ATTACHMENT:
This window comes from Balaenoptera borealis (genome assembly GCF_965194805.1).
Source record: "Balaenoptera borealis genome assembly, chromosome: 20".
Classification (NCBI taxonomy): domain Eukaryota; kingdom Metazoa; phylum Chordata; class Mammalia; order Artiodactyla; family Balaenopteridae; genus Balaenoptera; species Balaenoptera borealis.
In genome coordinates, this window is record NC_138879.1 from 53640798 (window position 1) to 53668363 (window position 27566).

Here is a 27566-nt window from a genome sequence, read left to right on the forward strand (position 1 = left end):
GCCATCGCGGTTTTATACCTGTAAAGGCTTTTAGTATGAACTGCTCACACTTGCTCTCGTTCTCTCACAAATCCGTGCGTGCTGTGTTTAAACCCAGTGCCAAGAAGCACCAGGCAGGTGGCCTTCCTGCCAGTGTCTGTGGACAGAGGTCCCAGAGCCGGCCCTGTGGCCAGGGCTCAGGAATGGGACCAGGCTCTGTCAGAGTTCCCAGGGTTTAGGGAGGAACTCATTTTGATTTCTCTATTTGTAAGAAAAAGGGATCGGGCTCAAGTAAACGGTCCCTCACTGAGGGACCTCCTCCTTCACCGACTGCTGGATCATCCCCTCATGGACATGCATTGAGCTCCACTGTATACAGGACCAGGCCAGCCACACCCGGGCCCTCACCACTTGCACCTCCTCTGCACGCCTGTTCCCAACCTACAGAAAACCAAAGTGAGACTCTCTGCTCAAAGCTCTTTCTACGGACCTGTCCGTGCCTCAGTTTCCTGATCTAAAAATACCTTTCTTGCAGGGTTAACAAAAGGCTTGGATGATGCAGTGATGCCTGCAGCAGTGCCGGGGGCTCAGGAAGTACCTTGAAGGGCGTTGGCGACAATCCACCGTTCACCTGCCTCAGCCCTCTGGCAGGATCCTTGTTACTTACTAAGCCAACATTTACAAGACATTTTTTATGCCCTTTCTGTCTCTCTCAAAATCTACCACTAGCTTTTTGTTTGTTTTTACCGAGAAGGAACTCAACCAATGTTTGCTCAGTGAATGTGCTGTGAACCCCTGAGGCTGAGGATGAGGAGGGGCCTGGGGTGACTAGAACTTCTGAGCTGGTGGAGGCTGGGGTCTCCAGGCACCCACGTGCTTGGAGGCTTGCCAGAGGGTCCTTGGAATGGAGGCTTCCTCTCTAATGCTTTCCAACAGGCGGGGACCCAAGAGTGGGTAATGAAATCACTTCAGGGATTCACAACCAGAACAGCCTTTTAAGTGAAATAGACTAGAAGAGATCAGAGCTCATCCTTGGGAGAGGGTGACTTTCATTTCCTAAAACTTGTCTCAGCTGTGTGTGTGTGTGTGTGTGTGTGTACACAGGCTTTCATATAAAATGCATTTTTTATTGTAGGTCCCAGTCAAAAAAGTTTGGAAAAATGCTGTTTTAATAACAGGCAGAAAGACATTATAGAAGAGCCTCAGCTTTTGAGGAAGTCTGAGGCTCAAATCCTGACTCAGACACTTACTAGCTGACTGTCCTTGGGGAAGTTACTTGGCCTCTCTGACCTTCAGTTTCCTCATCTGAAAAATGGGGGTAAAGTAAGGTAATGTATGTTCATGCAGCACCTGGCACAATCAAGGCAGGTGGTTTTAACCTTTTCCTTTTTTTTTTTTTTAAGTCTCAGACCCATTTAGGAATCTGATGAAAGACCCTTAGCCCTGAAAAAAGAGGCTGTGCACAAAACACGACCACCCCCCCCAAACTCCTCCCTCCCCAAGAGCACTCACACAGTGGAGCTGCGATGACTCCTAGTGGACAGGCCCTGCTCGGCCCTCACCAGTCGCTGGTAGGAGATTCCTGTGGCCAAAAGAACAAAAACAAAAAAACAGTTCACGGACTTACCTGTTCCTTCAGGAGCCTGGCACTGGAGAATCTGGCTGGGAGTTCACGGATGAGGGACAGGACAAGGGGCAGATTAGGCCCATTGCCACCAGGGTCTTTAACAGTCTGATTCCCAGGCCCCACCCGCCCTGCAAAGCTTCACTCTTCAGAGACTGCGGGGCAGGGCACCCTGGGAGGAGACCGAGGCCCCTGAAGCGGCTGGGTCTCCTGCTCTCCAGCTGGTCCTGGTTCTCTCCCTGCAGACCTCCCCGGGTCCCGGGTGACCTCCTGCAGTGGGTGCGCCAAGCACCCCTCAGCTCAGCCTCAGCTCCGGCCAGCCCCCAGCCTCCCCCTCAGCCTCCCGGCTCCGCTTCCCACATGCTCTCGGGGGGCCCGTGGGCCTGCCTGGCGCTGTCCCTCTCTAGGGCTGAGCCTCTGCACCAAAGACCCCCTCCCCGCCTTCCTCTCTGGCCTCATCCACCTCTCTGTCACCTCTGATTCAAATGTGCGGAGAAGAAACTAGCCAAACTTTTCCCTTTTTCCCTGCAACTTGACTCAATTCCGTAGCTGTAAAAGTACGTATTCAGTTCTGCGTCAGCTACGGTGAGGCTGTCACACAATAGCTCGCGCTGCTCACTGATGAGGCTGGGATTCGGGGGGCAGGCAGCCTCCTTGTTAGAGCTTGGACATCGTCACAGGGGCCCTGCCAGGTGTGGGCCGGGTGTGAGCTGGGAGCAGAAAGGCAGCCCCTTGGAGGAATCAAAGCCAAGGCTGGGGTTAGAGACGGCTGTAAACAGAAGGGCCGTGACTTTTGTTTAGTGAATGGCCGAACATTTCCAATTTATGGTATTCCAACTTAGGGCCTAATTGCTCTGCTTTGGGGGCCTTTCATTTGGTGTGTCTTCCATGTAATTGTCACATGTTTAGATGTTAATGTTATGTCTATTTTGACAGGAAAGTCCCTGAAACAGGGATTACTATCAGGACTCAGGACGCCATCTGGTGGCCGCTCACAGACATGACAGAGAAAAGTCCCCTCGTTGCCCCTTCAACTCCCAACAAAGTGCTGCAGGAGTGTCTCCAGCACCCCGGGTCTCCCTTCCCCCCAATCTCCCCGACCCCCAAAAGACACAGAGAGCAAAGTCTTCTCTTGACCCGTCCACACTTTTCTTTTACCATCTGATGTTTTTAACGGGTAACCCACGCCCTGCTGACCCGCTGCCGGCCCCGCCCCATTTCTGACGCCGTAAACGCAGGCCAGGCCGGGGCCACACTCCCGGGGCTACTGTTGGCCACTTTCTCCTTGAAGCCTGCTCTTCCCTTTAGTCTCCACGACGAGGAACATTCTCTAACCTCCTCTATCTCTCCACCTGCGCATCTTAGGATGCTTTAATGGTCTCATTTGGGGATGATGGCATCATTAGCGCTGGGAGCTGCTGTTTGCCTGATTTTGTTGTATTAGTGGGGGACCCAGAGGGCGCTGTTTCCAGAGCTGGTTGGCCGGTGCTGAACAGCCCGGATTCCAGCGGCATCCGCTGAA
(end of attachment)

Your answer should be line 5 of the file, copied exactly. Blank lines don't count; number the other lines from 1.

Here is a 27566-nt window from a genome sequence, read left to right on the forward strand (position 1 = left end):